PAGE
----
Retail expert Mary Portas has demanded a meeting with Prime Minister David Cameron to challenge him on his commitment to saving the UK’s high streets.
Portas, who led a Government-backed report to revive struggling town centres, said she was left “utterly deflated” by a decision last week to allow Tesco to build a superstore in Margate, a town chose to pilot her recommendations.
She criticised Eric Pickles, the secretary for the Department for Communities and Local Government (DCLG), for not responding to her fight against the Tesco store, adding that Margate residents were “appalled” by the decision.
Portas said she wants to meet with Cameron and Pickles to find out if they are committed to transforming high streets, according to The Telegraph.
Referring back to one of her 28 recommendations in the Portas Review, which she made to Government in 2011, Portas again urged ministers to introduce an “exceptional sign-off” where Government would have to approve every out-of-town development and prove it would not affect town centres.
She also chastised Chancellor George Osborne for failing to tackle the burden of business rates, which retailers claim are restricting investment and job creation. Portas said rates were hindering entrepreneurs.
She said: “I genuinely believe we can have a new type of high street, but we need to dig deeper and I’m not seeing that happening and it’s getting very frustrating. The Government response to my proposals has been tepid. I feel exhausted by it.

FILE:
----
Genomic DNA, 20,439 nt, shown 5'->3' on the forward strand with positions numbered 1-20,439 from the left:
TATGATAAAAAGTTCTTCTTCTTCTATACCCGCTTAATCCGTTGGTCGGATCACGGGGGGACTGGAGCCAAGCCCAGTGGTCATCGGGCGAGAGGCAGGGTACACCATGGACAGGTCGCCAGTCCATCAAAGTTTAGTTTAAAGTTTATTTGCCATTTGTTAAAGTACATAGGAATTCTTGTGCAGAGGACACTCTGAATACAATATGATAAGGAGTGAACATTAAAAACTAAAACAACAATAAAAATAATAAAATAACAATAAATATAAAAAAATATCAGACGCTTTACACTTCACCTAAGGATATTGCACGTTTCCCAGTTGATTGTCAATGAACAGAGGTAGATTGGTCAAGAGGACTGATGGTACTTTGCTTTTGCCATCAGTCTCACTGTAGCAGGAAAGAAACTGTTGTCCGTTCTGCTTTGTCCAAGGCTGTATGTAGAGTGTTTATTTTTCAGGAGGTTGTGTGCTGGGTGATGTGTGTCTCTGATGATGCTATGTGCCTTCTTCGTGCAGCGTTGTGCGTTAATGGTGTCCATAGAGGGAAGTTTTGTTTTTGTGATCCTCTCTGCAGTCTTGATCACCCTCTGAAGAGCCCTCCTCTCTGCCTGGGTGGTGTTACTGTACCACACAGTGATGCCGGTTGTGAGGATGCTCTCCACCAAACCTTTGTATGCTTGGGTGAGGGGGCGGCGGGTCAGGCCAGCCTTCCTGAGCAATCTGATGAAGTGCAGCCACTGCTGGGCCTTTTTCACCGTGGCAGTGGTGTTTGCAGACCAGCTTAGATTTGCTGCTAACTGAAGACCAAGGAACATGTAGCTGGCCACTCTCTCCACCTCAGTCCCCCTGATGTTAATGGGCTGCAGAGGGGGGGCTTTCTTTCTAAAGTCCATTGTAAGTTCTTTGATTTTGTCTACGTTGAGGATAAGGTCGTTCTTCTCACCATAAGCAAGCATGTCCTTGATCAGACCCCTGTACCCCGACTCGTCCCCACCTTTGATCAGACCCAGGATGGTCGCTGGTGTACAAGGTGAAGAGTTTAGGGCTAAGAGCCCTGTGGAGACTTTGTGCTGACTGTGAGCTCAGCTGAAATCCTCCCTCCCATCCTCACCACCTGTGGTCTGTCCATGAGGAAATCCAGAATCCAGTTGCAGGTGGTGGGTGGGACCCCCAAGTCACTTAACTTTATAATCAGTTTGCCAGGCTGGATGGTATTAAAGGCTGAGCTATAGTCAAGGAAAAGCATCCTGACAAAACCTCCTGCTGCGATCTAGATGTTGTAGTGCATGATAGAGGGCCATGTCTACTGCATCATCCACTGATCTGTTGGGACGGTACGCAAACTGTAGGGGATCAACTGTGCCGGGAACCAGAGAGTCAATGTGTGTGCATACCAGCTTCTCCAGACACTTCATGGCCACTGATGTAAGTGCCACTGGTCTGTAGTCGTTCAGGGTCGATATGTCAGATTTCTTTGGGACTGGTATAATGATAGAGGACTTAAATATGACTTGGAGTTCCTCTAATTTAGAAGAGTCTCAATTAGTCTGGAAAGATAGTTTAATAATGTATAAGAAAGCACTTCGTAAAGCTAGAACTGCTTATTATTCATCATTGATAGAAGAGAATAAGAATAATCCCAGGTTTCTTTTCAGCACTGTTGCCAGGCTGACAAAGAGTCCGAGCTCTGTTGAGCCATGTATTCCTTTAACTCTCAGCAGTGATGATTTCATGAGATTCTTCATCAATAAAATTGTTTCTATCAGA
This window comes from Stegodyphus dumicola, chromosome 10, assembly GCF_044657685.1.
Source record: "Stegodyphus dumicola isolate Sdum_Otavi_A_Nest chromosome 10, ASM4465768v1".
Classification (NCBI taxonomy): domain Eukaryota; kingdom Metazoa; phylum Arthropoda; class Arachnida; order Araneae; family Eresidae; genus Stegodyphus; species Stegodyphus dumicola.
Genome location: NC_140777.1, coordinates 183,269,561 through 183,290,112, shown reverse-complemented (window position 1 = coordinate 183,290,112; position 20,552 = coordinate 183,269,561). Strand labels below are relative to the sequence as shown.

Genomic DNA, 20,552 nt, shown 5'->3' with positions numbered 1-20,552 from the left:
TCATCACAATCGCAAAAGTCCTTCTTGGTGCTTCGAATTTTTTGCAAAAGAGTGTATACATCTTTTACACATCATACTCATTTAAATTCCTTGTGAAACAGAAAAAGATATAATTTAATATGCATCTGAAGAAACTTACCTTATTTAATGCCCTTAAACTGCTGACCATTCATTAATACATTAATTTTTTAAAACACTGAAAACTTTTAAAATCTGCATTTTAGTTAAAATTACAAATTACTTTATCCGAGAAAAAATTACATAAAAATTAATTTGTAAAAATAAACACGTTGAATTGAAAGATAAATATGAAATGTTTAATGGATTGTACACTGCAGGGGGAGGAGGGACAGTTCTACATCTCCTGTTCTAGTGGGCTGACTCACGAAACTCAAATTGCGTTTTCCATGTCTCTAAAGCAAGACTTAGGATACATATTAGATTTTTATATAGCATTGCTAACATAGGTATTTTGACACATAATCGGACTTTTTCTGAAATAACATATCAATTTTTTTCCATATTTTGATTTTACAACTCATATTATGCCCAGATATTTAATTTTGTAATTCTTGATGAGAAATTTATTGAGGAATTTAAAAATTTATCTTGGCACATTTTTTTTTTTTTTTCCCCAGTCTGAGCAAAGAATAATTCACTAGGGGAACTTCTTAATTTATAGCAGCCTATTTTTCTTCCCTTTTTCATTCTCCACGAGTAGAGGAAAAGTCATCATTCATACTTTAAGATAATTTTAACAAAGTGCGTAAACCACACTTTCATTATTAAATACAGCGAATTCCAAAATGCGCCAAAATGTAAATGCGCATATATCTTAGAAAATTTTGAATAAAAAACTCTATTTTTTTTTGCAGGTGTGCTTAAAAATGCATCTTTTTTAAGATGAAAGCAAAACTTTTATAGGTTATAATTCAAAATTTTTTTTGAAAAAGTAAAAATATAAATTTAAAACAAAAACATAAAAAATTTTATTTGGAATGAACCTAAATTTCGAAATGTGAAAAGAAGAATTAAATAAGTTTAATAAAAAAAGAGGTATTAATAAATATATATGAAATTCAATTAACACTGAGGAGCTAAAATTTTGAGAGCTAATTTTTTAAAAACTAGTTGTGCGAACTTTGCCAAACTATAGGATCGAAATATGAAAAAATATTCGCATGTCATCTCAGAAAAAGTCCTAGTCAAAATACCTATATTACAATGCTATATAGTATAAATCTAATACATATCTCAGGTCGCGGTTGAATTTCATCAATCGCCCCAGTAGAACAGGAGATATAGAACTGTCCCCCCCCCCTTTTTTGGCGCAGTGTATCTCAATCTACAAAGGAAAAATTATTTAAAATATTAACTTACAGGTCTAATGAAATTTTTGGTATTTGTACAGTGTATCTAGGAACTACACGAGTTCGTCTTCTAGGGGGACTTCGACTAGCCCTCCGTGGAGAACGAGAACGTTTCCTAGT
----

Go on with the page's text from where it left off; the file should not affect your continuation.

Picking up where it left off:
“I feel thoroughly and utterly deflated.
“What happened with Margate was just the icing on the cake. I can’t see how we can ever make a high street work when they allow that. I mean how can a high street compete with an 82,000 sq ft Tesco?”
She added: “I’ll never walk away. I will always be there for the towns and the people that have been trying so hard. But I would like an audience with David Cameron and Eric Pickles.
“I want them to say they will look at this exceptional sign-off, they will look at business rates and say they are ‘town centres first’. At the moment they are paying lip service to it.”
The DCLG said an independent report showed the Tesco development on Margate’s seafront could help drive footfall into the town centre.
But Portas asserted that Tesco should have had to prove it could not find a site in the centre. She claimed the development would become a “symbol” of the Government’s failure.
She added: “I feel what is happening is the Government is saying, ‘Let’s put this issue on the local authorities, let’s empower the local authorities’. Because if you ask central government it isn’t going to happen.”